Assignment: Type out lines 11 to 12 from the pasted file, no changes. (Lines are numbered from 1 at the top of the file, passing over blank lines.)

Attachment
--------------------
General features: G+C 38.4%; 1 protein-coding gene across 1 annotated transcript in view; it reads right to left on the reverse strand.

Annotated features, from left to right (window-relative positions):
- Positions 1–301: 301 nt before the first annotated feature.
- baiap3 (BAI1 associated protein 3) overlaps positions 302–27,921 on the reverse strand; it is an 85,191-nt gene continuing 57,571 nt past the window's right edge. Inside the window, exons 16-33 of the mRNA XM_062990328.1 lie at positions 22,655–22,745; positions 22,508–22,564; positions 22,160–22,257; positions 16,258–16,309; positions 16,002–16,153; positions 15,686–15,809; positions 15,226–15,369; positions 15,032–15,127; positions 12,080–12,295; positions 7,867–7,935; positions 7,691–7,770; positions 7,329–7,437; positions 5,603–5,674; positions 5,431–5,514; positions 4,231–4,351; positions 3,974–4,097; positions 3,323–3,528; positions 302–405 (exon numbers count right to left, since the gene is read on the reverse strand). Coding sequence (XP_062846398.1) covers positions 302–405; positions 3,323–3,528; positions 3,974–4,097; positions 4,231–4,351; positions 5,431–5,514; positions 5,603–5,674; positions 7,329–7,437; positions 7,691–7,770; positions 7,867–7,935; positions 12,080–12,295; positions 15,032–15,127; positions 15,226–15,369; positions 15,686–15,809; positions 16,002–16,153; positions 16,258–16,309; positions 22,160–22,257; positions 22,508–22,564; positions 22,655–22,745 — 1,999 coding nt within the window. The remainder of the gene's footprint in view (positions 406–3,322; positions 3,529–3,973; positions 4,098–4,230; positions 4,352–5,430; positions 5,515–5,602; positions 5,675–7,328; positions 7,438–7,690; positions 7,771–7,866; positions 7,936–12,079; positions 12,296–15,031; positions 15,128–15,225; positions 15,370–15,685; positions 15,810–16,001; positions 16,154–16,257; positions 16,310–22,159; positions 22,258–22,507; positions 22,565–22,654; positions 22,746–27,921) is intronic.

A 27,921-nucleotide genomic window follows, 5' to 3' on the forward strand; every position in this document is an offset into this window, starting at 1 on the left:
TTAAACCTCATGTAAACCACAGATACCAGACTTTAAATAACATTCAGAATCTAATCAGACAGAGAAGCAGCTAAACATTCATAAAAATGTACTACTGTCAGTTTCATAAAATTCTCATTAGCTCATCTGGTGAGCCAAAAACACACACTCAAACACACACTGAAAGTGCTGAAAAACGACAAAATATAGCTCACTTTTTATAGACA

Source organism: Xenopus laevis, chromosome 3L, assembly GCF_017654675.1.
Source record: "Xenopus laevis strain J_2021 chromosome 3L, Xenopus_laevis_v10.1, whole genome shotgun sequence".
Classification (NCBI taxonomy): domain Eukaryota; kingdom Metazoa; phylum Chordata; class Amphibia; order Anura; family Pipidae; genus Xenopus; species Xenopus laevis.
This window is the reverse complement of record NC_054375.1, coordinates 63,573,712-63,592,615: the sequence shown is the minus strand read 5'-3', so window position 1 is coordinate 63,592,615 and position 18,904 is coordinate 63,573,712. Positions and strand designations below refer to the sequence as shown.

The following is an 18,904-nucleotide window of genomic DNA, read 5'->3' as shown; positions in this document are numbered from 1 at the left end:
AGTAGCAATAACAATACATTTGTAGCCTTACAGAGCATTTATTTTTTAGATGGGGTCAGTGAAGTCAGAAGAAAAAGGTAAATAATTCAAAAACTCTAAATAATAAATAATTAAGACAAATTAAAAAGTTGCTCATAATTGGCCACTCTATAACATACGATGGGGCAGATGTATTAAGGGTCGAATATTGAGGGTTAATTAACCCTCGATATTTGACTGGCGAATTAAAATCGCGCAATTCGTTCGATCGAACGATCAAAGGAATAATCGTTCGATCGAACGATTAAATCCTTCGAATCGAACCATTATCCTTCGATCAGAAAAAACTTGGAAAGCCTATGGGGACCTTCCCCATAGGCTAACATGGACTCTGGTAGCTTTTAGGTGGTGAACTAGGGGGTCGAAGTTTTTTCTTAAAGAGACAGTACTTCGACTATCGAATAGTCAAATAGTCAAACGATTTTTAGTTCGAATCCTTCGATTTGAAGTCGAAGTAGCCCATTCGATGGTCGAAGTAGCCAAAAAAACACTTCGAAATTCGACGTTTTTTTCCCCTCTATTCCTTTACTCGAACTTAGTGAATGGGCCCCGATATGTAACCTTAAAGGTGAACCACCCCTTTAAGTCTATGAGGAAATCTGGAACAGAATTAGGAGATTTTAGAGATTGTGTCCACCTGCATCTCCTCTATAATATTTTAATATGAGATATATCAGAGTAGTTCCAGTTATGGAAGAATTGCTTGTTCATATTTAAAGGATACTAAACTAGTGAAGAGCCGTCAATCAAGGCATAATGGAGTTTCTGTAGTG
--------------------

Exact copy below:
The following is an 18,904-nucleotide window of genomic DNA, read 5'->3' as shown; positions in this document are numbered from 1 at the left end:
AGTAGCAATAACAATACATTTGTAGCCTTACAGAGCATTTATTTTTTAGATGGGGTCAGTGAAGTCAGAAGAAAAAGGTAAATAATTCAAAAACTCTAAATAATAAATAATTAAGACAAATTAAAAAGTTGCTCATAATTGGCCACTCTATAACATACGATGGGGCAGATGTATTAAGGGTCGAATATTGAGGGTTAATTAACCCTCGATATTTGACTGGCGAATTAAAATCGCGCAATTCGTTCGATCGAACGATCAAAGGAATAATCGTTCGATCGAACGATTAAATCCTTCGAATCGAACCATTATCCTTCGATCAGAAAAAACTTGGAAAGCCTATGGGGACCTTCCCCATAGGCTAACATGGACTCTGGTAGCTTTTAGGTGGTGAACTAGGGGGTCGAAGTTTTTTCTTAAAGAGACAGTACTTCGACTATCGAATAGTCAAATAGTCAAACGATTTTTAGTTCGAATCCTTCGATTTGAAGTCGAAGTAGCCCATTCGATGGTCGAAGTAGCCAAAAAAACACTTCGAAATTCGACGTTTTTTTCCCCTCTATTCCTTTACTCGAACTTAGTGAATGGGCCCCGATATGTAACCTTAAAGGTGAACCACCCCTTTAAGTCTATGAGGAAATCTGGAACAGAATTAGGAGATTTTAGAGATTGTGTCCACCTGCATCTCCTCTATAATATTTTAATATGAGATATATCAGAGTAGTTCCAGTTATGGAAGAATTGCTTGTTCATATTTAAAGGATACTAAACTAGTGAAGAGCCGTCAATCAAGGCATAATGGAGTTTCTGTAGTG